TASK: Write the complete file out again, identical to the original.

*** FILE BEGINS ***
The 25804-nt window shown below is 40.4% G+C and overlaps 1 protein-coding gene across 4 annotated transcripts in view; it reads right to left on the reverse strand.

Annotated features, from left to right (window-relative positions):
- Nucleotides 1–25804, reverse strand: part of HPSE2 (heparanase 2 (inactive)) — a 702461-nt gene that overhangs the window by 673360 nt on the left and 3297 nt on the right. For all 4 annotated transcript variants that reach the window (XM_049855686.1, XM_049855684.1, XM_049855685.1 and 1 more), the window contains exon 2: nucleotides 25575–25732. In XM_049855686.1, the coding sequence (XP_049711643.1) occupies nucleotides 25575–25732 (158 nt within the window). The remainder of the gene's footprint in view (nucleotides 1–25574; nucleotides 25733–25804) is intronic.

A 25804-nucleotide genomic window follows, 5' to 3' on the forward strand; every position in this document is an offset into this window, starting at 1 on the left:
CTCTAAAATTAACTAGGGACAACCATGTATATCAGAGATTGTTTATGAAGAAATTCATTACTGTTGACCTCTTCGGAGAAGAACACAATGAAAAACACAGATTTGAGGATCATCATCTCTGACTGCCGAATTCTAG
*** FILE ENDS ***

The 25804-nt window shown below is 40.4% G+C and overlaps 1 protein-coding gene across 4 annotated transcripts in view; it reads right to left on the reverse strand.

Annotated features, from left to right (window-relative positions):
- Nucleotides 1–25804, reverse strand: part of HPSE2 (heparanase 2 (inactive)) — a 702461-nt gene that overhangs the window by 673360 nt on the left and 3297 nt on the right. For all 4 annotated transcript variants that reach the window (XM_049855686.1, XM_049855684.1, XM_049855685.1 and 1 more), the window contains exon 2: nucleotides 25575–25732. In XM_049855686.1, the coding sequence (XP_049711643.1) occupies nucleotides 25575–25732 (158 nt within the window). The remainder of the gene's footprint in view (nucleotides 1–25574; nucleotides 25733–25804) is intronic.

A 25804-nucleotide genomic window follows, 5' to 3' on the forward strand; every position in this document is an offset into this window, starting at 1 on the left:
CTCTAAAATTAACTAGGGACAACCATGTATATCAGAGATTGTTTATGAAGAAATTCATTACTGTTGACCTCTTCGGAGAAGAACACAATGAAAAACACAGATTTGAGGATCATCATCTCTGACTGCCGAATTCTAG